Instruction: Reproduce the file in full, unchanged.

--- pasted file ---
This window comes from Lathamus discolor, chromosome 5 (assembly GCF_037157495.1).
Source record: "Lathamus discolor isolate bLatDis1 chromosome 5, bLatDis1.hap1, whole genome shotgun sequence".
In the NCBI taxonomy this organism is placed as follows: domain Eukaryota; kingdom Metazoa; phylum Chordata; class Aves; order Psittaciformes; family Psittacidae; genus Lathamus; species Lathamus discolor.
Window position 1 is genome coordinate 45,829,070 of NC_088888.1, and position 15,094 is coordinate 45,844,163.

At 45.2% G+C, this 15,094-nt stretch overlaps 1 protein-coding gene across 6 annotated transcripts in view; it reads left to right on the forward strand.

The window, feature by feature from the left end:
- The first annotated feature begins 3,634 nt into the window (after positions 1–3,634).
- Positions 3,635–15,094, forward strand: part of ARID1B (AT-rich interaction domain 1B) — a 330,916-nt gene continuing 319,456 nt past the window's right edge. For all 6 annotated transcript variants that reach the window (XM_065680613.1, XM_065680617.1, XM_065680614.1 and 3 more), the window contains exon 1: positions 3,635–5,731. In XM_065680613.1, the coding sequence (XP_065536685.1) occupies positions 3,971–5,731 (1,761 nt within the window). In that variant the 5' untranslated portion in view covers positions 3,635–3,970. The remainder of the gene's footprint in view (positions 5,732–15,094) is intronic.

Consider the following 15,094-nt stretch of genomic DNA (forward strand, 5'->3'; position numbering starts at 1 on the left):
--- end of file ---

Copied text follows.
This window comes from Lathamus discolor, chromosome 5 (assembly GCF_037157495.1).
Source record: "Lathamus discolor isolate bLatDis1 chromosome 5, bLatDis1.hap1, whole genome shotgun sequence".
In the NCBI taxonomy this organism is placed as follows: domain Eukaryota; kingdom Metazoa; phylum Chordata; class Aves; order Psittaciformes; family Psittacidae; genus Lathamus; species Lathamus discolor.
Window position 1 is genome coordinate 45,829,070 of NC_088888.1, and position 15,094 is coordinate 45,844,163.

At 45.2% G+C, this 15,094-nt stretch overlaps 1 protein-coding gene across 6 annotated transcripts in view; it reads left to right on the forward strand.

The window, feature by feature from the left end:
- The first annotated feature begins 3,634 nt into the window (after positions 1–3,634).
- Positions 3,635–15,094, forward strand: part of ARID1B (AT-rich interaction domain 1B) — a 330,916-nt gene continuing 319,456 nt past the window's right edge. For all 6 annotated transcript variants that reach the window (XM_065680613.1, XM_065680617.1, XM_065680614.1 and 3 more), the window contains exon 1: positions 3,635–5,731. In XM_065680613.1, the coding sequence (XP_065536685.1) occupies positions 3,971–5,731 (1,761 nt within the window). In that variant the 5' untranslated portion in view covers positions 3,635–3,970. The remainder of the gene's footprint in view (positions 5,732–15,094) is intronic.

Consider the following 15,094-nt stretch of genomic DNA (forward strand, 5'->3'; position numbering starts at 1 on the left):